The first commercial aircraft to use TRW variable frequency technology is Bombardier’s new Global Express business jet. It uses 40kW generators. TRW has now built a 120kW generator in a unit roughly 38cm long and 25cm in diameter which runs at 22,000 rpm. It was built to meet early estimates of the power needs of the A3XX, but TRW says it can easily be stretched to 150kW.
The company has also built an electric engine fuel pump. This reduces the amount of heat the pump transfers to the fuel and so cuts the load on an aircraft’s cooling system.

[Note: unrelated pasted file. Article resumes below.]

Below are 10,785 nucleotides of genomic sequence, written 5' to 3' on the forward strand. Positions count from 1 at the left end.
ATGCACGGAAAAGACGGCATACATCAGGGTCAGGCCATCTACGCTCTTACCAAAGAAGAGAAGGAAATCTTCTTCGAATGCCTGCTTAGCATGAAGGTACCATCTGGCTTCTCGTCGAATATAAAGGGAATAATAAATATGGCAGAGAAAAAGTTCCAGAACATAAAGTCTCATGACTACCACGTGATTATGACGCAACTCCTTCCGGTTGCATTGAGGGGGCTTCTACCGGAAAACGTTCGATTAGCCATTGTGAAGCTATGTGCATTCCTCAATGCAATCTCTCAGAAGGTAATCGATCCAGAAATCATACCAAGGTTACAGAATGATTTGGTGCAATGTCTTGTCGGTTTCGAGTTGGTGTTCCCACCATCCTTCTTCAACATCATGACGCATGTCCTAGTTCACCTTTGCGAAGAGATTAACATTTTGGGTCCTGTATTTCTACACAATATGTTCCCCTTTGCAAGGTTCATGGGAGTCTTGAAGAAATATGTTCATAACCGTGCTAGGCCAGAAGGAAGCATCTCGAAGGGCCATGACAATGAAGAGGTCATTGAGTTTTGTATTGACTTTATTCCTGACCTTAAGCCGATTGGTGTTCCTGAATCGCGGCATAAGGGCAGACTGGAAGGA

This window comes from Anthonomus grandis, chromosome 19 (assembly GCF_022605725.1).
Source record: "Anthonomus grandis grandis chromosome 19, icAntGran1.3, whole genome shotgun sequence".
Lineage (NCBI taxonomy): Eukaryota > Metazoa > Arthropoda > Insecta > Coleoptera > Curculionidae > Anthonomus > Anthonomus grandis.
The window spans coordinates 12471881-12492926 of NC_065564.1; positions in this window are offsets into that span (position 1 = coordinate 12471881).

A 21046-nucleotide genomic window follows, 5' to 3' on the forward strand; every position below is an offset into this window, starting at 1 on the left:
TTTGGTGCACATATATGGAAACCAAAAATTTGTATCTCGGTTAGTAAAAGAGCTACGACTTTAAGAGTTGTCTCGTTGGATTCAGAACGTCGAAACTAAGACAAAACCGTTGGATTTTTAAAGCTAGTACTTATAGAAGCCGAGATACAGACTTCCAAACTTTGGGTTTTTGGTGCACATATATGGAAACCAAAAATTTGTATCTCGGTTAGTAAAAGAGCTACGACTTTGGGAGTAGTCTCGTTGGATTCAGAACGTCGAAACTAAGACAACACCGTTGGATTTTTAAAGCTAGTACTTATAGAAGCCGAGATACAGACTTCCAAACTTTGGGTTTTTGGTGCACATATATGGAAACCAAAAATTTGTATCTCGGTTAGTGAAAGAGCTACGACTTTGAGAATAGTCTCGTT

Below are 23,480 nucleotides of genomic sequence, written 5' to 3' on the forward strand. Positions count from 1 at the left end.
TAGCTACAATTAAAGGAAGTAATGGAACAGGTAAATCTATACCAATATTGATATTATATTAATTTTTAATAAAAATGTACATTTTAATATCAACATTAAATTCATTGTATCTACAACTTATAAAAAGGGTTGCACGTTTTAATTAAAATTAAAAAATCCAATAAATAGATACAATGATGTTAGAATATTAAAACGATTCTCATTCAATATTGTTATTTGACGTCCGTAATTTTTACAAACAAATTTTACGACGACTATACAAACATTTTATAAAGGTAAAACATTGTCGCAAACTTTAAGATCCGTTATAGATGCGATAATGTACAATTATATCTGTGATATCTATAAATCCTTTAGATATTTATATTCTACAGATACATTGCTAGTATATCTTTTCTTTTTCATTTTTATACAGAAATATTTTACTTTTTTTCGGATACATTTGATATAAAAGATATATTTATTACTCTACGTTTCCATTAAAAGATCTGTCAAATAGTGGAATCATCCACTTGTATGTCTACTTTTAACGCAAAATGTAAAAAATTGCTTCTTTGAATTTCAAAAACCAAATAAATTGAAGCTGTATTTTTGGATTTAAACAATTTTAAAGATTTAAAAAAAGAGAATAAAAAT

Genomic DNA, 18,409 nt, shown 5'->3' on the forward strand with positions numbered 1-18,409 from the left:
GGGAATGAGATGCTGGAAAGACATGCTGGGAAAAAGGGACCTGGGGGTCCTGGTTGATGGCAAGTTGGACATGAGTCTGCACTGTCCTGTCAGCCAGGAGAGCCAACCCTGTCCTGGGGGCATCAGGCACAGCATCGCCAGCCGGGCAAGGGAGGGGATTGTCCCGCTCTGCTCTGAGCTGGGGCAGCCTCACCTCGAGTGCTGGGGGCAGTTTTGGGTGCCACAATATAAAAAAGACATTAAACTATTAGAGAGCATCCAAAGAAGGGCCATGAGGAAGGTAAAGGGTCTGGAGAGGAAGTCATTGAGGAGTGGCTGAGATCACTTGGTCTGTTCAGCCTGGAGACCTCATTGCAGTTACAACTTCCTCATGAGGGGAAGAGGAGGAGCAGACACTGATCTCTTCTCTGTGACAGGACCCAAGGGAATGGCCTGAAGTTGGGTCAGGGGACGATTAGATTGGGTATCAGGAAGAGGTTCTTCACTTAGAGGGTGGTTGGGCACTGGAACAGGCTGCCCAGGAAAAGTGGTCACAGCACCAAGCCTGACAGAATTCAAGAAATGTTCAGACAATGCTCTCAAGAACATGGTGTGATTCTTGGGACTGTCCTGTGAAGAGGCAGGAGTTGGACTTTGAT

TRW is also developing a distributed digital engine control system in which high-temperature electronic systems are embedded in the various engine control mechanisms and communicate by a computer network-style data bus. On a big engine this could save more than 50kg by replacing the tangle of copper wires which surround a conventional engine with one cable.
But the all-electric aeroplane poses a number of risks and will require a fundamental change in aircraft design and back-up systems, says TRW. New electrical systems will have to be developed to separate the computer control systems from the flight control systems so that both cannot fail at once. And the engines will have to be able to generate their own stand-by power so they can keep running in an emergency.
Take-off for the world’s first all-electric aeroplane is decades away, but, says Mike Yates, head of systems integration at TRW Lucas Aerospace: `The A3XX represents a safe, yet adventurous step along the way.’